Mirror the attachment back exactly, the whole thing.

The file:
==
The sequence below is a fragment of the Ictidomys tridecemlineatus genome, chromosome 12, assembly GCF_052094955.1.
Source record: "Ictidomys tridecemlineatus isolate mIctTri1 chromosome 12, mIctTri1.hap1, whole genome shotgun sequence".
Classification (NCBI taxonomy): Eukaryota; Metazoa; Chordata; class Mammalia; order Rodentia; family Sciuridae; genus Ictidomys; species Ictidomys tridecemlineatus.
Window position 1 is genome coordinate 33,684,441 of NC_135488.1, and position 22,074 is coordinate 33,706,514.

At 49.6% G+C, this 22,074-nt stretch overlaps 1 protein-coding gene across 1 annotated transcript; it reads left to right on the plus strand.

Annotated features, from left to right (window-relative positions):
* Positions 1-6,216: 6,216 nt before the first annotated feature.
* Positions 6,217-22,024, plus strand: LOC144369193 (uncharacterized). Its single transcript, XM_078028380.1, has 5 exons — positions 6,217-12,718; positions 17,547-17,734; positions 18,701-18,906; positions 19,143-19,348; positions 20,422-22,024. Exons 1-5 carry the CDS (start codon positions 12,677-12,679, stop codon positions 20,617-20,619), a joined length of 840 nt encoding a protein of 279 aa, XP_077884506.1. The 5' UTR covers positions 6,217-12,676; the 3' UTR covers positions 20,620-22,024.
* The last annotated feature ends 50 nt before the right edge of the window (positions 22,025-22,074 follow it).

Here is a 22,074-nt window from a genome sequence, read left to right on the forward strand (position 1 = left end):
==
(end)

The sequence below is a fragment of the Ictidomys tridecemlineatus genome, chromosome 12, assembly GCF_052094955.1.
Source record: "Ictidomys tridecemlineatus isolate mIctTri1 chromosome 12, mIctTri1.hap1, whole genome shotgun sequence".
Classification (NCBI taxonomy): Eukaryota; Metazoa; Chordata; class Mammalia; order Rodentia; family Sciuridae; genus Ictidomys; species Ictidomys tridecemlineatus.
Window position 1 is genome coordinate 33,684,441 of NC_135488.1, and position 22,074 is coordinate 33,706,514.

At 49.6% G+C, this 22,074-nt stretch overlaps 1 protein-coding gene across 1 annotated transcript; it reads left to right on the plus strand.

Annotated features, from left to right (window-relative positions):
* Positions 1-6,216: 6,216 nt before the first annotated feature.
* Positions 6,217-22,024, plus strand: LOC144369193 (uncharacterized). Its single transcript, XM_078028380.1, has 5 exons — positions 6,217-12,718; positions 17,547-17,734; positions 18,701-18,906; positions 19,143-19,348; positions 20,422-22,024. Exons 1-5 carry the CDS (start codon positions 12,677-12,679, stop codon positions 20,617-20,619), a joined length of 840 nt encoding a protein of 279 aa, XP_077884506.1. The 5' UTR covers positions 6,217-12,676; the 3' UTR covers positions 20,620-22,024.
* The last annotated feature ends 50 nt before the right edge of the window (positions 22,025-22,074 follow it).

Here is a 22,074-nt window from a genome sequence, read left to right on the forward strand (position 1 = left end):